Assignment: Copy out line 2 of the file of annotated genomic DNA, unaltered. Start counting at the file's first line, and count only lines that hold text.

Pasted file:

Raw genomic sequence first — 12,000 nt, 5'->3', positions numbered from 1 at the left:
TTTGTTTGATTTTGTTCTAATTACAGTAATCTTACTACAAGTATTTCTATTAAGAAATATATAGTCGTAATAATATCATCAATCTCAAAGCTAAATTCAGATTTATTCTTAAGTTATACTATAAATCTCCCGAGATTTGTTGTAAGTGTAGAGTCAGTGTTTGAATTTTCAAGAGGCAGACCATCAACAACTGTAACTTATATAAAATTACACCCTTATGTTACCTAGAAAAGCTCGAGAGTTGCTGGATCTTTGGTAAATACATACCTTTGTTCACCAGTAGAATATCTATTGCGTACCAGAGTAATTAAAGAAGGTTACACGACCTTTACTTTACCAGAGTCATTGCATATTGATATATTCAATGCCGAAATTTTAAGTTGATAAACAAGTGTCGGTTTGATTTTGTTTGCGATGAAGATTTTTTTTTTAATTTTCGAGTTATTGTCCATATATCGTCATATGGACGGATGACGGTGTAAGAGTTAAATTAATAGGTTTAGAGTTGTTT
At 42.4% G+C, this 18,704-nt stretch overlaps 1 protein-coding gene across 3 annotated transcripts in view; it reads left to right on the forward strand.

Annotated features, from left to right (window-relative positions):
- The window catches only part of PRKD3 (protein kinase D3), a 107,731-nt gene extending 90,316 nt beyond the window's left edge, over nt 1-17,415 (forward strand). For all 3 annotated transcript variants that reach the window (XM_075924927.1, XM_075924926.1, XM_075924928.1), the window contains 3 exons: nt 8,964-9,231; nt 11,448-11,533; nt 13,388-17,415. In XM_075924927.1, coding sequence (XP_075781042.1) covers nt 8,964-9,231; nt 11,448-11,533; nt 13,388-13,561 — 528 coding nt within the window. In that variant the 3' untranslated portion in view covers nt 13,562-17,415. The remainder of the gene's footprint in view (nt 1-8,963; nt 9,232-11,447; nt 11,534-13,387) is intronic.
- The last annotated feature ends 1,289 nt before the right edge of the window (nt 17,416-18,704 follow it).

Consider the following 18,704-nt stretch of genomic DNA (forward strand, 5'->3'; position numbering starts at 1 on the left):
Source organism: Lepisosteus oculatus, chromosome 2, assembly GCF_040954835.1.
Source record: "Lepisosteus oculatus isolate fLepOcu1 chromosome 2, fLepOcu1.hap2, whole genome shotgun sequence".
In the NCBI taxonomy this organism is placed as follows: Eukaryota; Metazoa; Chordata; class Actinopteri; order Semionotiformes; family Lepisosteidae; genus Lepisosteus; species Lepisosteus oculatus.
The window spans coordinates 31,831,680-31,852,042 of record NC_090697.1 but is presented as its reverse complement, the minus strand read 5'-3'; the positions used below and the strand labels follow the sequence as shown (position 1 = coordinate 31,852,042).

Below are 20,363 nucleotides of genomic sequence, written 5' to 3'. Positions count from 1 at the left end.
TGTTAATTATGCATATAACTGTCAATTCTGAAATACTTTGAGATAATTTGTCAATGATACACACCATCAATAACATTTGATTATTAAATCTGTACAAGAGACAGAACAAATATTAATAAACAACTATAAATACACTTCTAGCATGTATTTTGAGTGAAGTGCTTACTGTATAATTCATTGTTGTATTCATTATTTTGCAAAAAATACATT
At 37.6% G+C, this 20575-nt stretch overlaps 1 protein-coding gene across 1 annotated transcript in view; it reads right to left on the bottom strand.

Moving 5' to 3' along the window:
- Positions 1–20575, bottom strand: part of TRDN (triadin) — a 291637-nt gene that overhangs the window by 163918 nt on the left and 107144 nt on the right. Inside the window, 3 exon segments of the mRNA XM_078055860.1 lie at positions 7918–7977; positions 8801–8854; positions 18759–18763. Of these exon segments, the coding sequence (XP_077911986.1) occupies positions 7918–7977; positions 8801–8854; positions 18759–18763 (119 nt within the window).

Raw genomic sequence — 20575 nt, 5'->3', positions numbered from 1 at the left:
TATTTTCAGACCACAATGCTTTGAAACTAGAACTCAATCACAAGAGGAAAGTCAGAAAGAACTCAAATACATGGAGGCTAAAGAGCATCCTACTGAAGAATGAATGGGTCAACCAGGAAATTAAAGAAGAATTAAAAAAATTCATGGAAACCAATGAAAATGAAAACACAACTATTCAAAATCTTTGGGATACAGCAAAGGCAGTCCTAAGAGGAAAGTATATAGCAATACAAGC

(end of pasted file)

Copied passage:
TTTGTTTGATTTTGTTCTAATTACAGTAATCTTACTACAAGTATTTCTATTAAGAAATATATAGTCGTAATAATATCATCAATCTCAAAGCTAAATTCAGATTTATTCTTAAGTTATACTATAAATCTCCCGAGATTTGTTGTAAGTGTAGAGTCAGTGTTTGAATTTTCAAGAGGCAGACCATCAACAACTGTAACTTATATAAAATTACACCCTTATGTTACCTAGAAAAGCTCGAGAGTTGCTGGATCTTTGGTAAATACATACCTTTGTTCACCAGTAGAATATCTATTGCGTACCAGAGTAATTAAAGAAGGTTACACGACCTTTACTTTACCAGAGTCATTGCATATTGATATATTCAATGCCGAAATTTTAAGTTGATAAACAAGTGTCGGTTTGATTTTGTTTGCGATGAAGATTTTTTTTTTAATTTTCGAGTTATTGTCCATATATCGTCATATGGACGGATGACGGTGTAAGAGTTAAATTAATAGGTTTAGAGTTGTTT